Three goals in three minutes, that was wonderful. Mesut Özil pulling a Mesutözilesque performance was wonderful, too. Also, Danny Welbeck opening his Arsenal account was wonderful. And a clean sheet, wonderful!
I still have a bad taste in mouth, though. A very light one, but it’s here and there’s nothing a can do about it. Despite all the positives from the win at Villa Park, one thing spoiled the very pleasant weekend a little bit: the Aaron Ramsey/Jack Wilshere dualism.
With Arsène Wenger reverting to the old system and with Mesut Özil shifted back to his favorite role, it became evident that only one of Aaron Ramsey and Jack Wilshere would start the match.
Forget about the little injury occurred to our Englishman, if Arsène Wenger decides to stick to the old formation then both our talented midfielders will have to battle for the box-to-box midfielder role alongside Mikel Arteta.
That would be a real shame, one of the rare abundance-related problems the Arsenal faced in the past ten years. Both players are at a stage where they need to play week in, week out but none of them could really play in a different position – both for their qualities and the internal concurrence (i.e. Mesut Özil).
Jack Wilshere seems to be the most versatile player, having played in the hole as well as on both wings, but I doubt he sees his own future elsewhere than centre midfield.
What shall Arsène Wenger do?
He looks uninterested in moving Aaron Ramsey wide or backwards, seen his great eye for goals and his perfectly-timed runs (when he’s fit and in-form), so I guess Jack Wilshere will need to adapt.
He tried (he is still trying) to accommodate everyone by playing Mesut Özil on the left wing, however the outcome was poor for the German and the whole team; Jack Wilshere shone against Manchester City and Besiktas at home but as an unit, the Arsenal suffered a lot; personally, I don’t see it as the ultimate solution as Mesut Özil – arguably our best player – looks wasted on the wing and is unable to be as influential as he is when he plays in is preferred position.
Maybe he could copy what Carlo Ancelotti did at AC Milan a few years ago, when he used to play what experts call a diamond (it looks like a rhombus, tho) midfield with Andrea Pirlo at the bottom, Clarence Seedorf and Genaro Gattuso on each side and Kakà on the top.
That would accommodate MikelArteta, Jack Wilshere, Aaron Ramsey and Mesut Özil at the same time but would force Arsène Wenger to play with two strikers – something we all Gooners seem to appreciate as much as the manager does not.
I would be very intrigued to see that, I’d better surrender to the idea I will never have the chance – however.
Selling one of them is simply not a viable solution neither is playing only one of these two excellent players, Arsène Wenger must find a solution and allow us to see Jack Wilshere and Aaron Ramsey (plus Mesut Ozil) combining in the final third.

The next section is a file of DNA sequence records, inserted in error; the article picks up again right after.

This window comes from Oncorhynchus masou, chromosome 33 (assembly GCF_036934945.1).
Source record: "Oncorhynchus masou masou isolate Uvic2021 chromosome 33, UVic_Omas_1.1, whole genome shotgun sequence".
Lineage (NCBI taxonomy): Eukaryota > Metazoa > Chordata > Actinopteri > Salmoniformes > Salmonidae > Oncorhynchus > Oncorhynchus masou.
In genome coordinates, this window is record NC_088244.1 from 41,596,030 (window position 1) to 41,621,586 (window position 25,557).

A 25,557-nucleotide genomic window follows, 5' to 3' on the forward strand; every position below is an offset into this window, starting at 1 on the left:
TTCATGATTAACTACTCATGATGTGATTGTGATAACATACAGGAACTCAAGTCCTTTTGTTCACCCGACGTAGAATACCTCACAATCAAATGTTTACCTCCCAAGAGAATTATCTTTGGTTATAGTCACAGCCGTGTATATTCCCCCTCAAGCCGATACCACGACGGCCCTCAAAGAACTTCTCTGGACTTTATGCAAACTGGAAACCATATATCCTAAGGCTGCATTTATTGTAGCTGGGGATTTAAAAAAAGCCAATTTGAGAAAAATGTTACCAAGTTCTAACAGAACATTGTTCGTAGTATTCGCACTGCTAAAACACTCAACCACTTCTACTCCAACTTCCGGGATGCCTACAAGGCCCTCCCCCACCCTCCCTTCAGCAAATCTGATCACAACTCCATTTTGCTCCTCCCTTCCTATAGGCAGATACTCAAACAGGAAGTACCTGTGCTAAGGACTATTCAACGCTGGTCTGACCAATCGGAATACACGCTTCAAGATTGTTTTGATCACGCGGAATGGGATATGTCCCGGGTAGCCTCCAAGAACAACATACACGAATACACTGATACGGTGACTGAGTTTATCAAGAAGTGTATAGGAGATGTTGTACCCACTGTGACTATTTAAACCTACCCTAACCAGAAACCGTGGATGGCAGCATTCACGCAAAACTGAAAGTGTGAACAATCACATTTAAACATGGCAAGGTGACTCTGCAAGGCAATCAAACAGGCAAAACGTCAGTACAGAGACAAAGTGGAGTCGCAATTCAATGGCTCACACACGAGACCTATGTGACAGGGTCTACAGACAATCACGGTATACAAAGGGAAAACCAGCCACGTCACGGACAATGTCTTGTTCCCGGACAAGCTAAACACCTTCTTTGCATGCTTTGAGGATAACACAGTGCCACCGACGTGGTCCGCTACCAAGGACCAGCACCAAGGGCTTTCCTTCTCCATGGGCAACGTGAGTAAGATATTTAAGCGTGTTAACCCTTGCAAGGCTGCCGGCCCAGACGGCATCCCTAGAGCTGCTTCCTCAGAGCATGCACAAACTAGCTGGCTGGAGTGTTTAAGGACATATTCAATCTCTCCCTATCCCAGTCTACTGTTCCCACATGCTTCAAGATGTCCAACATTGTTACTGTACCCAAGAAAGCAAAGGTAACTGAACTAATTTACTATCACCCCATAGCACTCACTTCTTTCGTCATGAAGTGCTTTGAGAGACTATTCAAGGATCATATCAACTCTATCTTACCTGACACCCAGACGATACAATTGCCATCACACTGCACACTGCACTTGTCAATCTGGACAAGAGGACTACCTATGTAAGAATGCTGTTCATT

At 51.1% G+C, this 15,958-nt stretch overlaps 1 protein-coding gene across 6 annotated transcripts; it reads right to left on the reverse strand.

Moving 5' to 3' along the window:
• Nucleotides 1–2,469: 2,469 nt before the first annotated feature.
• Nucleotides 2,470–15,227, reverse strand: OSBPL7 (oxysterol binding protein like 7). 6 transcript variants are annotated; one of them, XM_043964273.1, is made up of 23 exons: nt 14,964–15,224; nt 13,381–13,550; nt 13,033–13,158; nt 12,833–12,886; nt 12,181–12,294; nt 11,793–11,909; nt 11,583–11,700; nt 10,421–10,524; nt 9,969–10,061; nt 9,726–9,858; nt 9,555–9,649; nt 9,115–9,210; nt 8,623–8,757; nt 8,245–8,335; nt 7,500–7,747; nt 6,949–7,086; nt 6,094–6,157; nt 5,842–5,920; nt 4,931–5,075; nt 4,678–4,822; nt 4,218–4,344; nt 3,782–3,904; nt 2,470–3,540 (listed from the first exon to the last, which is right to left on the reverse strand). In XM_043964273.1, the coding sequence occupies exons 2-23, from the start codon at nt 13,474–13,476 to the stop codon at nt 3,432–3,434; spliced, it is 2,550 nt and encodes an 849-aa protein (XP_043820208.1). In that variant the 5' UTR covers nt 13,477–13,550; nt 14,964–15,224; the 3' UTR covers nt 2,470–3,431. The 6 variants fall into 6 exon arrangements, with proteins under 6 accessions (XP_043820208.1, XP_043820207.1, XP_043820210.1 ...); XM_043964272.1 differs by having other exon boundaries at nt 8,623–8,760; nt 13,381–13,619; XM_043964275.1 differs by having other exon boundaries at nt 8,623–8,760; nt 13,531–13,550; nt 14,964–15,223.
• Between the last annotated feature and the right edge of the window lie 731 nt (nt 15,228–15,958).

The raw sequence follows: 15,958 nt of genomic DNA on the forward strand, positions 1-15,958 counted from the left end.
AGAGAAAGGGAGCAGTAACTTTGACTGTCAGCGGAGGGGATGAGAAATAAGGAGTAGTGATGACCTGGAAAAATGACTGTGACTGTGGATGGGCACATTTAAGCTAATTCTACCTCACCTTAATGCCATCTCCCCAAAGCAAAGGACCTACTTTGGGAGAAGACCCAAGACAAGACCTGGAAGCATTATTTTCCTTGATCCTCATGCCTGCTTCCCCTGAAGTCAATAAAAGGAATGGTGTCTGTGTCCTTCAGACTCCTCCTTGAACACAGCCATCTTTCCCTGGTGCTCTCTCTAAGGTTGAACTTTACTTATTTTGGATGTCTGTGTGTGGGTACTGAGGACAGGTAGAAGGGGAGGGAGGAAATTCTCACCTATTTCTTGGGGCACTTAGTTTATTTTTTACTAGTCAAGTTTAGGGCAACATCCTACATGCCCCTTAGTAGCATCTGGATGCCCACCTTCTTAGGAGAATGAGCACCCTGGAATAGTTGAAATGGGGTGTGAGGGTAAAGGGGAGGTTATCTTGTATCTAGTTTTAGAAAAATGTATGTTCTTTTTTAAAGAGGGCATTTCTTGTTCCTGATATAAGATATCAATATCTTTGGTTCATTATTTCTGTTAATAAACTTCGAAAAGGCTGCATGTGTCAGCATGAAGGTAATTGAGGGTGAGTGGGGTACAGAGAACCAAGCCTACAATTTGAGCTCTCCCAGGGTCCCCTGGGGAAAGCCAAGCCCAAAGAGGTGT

Roy Hodgson tried to play Jack Wilshere as holding midfielder when England defeated Switzerland, a solution that many among us seem to like.
At a first glance, I liked the idea, too.
Then I realised how much Jack Wilshere loves to bomb forward with the ball at his feet and how dangerous that could be for our defensive line – especially with someone like Per Mertesacker at the back – and I changed my mind.
As much as I appreciate Jack Wilshere, it’s always 50:50 when he attempts a burst past opponents: he could break through and find himself beyond half line or crash into the first midfielder and lose the ball, leaving both centre halves exposed and full-backs out of position.
I wouldn’t take the risk nor ask Jack Wilshere to change his game, it looks like his instinct always prevails on the pitch and I love it.
My choice would be playing Jack Wilshere where Santi Cazorla usually plays – on the left wing.
He might not see his future elsewhere than in centre midfield but Jack Wilshere could really do a great job there, exactly like our pocket-sized magician: they’re quite similar players and love to drift inside from wide positions, playing one-twos with teammates as well as take on opponents on the wing and look for a back pass in the box.
Both have quick feet and great vision and both put a real effort in defending – something Mesut Ozil tends to do less – hence I think Arsène Wenger should persuade Jack Wilshere to play there.
With Santi Cazorla ageing and perhaps willing to go back to La Liga, his natural replacement is already at the club.
It might be difficult to convince Jack Wilshere that he could be a good (a typical) winger but Arsène Wenger could do it.
If alternatives are not playing on regular basis, being something like a wildcard to be deployed in different positions when a teammate is injured/suspended or having to leave his boyhood club in search of playing minutes, Jack Wilshere could understand that moving from centre to the wing isn’t the end of the world.
It could be the opposite, actually.
I’m a 31 year-old Italian boy currently based in Switzerland and I recently started my own blog (www.clockenditalia.com) after some experiences with Italian websites and football magazines. I am always willing to debate about the Arsenal and I am delighted to be part of Gunners Town, bringing my own views about the Premier League, the Champions League and the (sad to say this) declining Serie A.
I spent several years watching the once-exciting Serie A before discovering the Gunners when they played and defeated my hometown Club in Copenhaghen in May 1994. I never looked back since, supporting the Club during glory days and even more in the past nine years.